Pay-as-you-go mobile: Is it any good?

Man with a phone

Not a fan of long-term phone contracts? There’s another option - a pay-as-you-go plan, which means less commitment and no paying for text allowances that you’ll never use.

What is a pay-as-you-go mobile plan?

Contract mobile plans give you an allowance of minutes, texts, and data that you can use each month for a set price. But with pay-as-you-go, you're only charged for what you use. Each individual text or minute on the phone incurs its own charge.

On pay-as-you-go, you add money to your SIM, and some of that credit is then spent every time you make a call, send a text, or use mobile internet. When it runs out (or when you think it might run out soon), you can top it up. Your network will tell you how to do this, but you can usually top up with a card, online, through an app, or at ATMs.

Pay-as-you-go tariffs

Pay-as-you-go tariffs for calls, texts and MB of data vary between mobile operators. There can be some significant differences, so it’s always worthwhile checking out the different charges by networks before you make your decision.

Which is best: pay-as-you-go or pay-monthly?

Let's take a look at some cold hard numbers. TPO Mobile has fairly inexpensive pay-as-you-go tariffs, and good value pay-monthly deals too. This one comes with 512MB of data, 200 minutes, and 500 texts per month.

On pay-as-you-go, all that would cost you £125.80 each month. But on a contract, it's only… £3.99.

(Again, this is correct at the time of writing. Check with TPO for the most accurate pricing.)

If you use your phone any more than that, you're almost definitely better off on a pay-monthly plan, at least in terms of cost. Heck, if you ever connect to 3G or 4G mobile internet at all, pay-as-you-go will get too expensive too fast.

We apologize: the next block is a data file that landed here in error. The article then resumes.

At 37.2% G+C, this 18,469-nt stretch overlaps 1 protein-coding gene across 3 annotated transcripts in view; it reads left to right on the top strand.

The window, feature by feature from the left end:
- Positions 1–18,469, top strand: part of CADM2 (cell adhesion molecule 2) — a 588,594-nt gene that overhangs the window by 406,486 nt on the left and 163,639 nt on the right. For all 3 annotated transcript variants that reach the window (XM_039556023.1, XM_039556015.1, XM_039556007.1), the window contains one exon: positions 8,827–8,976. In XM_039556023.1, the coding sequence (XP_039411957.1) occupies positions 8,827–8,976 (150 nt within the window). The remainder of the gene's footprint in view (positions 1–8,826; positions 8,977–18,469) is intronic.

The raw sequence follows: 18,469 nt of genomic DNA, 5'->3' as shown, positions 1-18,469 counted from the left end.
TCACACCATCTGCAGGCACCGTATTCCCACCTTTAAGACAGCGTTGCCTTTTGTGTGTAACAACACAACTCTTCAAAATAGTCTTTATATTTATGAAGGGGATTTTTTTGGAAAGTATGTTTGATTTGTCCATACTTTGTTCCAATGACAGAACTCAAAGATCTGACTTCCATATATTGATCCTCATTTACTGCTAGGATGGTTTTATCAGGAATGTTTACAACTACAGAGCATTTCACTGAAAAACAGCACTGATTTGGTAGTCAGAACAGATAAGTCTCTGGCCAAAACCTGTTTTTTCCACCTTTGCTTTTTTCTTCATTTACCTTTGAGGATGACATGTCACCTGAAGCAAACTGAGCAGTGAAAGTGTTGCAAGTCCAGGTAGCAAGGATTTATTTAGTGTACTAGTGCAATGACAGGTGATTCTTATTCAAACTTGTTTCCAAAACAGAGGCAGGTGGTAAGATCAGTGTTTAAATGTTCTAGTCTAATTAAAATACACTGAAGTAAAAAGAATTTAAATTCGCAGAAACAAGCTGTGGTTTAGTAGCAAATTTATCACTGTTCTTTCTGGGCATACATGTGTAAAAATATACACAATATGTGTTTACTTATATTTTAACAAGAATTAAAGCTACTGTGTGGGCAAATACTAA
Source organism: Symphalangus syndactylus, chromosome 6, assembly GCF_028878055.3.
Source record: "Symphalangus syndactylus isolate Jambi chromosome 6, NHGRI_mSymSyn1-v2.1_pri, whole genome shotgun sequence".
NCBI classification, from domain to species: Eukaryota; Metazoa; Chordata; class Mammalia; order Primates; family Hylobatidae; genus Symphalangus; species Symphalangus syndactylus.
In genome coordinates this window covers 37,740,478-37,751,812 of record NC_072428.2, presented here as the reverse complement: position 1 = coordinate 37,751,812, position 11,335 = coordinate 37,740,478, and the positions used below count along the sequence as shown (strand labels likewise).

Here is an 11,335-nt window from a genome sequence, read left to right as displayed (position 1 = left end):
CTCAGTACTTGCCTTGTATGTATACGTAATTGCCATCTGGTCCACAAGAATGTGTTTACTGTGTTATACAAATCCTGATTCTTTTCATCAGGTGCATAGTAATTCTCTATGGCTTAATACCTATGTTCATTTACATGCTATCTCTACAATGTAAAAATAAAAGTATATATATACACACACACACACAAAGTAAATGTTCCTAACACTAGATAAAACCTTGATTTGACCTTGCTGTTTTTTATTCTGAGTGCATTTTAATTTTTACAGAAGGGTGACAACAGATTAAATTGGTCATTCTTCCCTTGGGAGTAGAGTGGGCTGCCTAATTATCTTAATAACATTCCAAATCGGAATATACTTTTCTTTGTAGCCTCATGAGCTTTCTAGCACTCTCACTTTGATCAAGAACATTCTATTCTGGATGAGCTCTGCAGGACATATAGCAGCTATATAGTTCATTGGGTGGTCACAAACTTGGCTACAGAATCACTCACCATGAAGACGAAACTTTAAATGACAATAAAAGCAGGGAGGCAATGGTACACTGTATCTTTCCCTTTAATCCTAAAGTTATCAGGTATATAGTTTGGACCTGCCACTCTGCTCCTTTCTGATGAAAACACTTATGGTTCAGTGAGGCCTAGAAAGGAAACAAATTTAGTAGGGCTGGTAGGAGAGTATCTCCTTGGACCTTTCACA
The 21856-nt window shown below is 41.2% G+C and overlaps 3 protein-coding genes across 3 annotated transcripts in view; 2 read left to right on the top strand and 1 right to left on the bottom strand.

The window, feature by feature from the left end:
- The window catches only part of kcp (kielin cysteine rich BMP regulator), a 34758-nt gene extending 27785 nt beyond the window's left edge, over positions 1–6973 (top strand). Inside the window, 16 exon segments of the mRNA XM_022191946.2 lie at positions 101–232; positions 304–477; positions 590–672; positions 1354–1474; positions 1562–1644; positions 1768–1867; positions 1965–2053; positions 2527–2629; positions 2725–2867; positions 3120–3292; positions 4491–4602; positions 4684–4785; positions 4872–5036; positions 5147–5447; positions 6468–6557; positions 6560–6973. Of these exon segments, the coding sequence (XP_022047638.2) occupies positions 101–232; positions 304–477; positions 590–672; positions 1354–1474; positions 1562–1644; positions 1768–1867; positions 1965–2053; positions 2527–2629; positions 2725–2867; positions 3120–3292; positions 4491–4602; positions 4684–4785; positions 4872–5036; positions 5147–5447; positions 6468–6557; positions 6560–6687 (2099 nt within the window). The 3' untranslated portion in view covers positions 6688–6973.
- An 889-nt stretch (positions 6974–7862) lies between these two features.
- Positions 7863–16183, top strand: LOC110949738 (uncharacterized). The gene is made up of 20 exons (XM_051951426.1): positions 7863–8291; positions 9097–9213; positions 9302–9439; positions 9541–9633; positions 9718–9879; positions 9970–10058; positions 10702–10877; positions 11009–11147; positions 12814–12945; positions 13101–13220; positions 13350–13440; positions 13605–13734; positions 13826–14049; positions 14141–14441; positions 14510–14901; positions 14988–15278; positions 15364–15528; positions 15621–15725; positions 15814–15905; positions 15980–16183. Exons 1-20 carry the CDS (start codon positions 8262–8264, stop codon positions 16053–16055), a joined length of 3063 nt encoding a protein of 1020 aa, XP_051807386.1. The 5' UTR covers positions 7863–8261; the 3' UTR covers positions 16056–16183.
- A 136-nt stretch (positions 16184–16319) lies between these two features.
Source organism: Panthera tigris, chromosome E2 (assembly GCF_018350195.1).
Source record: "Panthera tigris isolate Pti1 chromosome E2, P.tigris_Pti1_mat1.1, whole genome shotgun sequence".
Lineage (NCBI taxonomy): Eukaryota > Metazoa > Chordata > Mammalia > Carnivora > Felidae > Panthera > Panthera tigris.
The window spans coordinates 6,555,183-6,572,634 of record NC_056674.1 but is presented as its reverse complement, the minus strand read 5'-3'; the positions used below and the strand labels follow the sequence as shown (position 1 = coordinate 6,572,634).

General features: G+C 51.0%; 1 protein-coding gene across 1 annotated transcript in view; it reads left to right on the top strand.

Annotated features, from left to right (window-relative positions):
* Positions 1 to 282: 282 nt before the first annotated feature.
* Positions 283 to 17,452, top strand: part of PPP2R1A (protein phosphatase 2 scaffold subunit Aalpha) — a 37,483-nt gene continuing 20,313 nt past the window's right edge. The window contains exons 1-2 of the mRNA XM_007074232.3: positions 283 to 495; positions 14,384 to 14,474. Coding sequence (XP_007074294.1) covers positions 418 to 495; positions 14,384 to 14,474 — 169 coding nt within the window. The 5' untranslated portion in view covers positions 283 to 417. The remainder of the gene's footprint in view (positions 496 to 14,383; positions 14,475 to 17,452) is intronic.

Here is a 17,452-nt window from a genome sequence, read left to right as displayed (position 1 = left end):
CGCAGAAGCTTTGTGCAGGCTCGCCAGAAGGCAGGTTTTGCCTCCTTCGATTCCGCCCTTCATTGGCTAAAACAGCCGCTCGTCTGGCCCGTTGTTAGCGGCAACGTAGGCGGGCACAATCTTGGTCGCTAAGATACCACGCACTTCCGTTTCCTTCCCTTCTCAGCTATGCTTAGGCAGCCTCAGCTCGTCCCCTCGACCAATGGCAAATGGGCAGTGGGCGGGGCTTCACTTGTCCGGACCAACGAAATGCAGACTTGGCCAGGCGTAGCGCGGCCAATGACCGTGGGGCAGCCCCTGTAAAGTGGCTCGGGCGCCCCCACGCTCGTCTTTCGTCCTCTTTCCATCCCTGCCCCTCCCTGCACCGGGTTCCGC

Then again, anyone who only uses their mobile occasionally - say, a few times per month - can likely get better value with pay-as-you-go. It's also good for keeping complete control over how much you spend, and means you're not tied down to a contract. Plus there's no need for a credit check which is required for a lot of longer-term contracts.

One compromise between the two is a pay-as-you-go plan that lets you buy bundles of calls, texts, and data to use within 30 days. These have the flexibility of pay-as-you-go, but are as cheap and hassle-free as a contract. Take a look at iD Mobile or giffgaff for plans like this.

Another compromise is a SIM-only contract with 30-day terms. You'll save money, but have the flexibility to change it around whenever you want.

What's good about pay-as-you-go?

  • Keeps costs low if you don't use your phone much
  • Lets you be completely flexible
  • No credit check necessary
  • Can get a new phone whenever you want
  • Lets you keep track of what you're spending

What's bad about pay-as-you-go?

  • Can end up expensive quite easily
  • Data is really, really expensive - not recommended for smartphones where you want to get Facebook notifications, use WhatsApp, and so on
  • Need to keep on top of your credit at all times
  • Topping up is hassle
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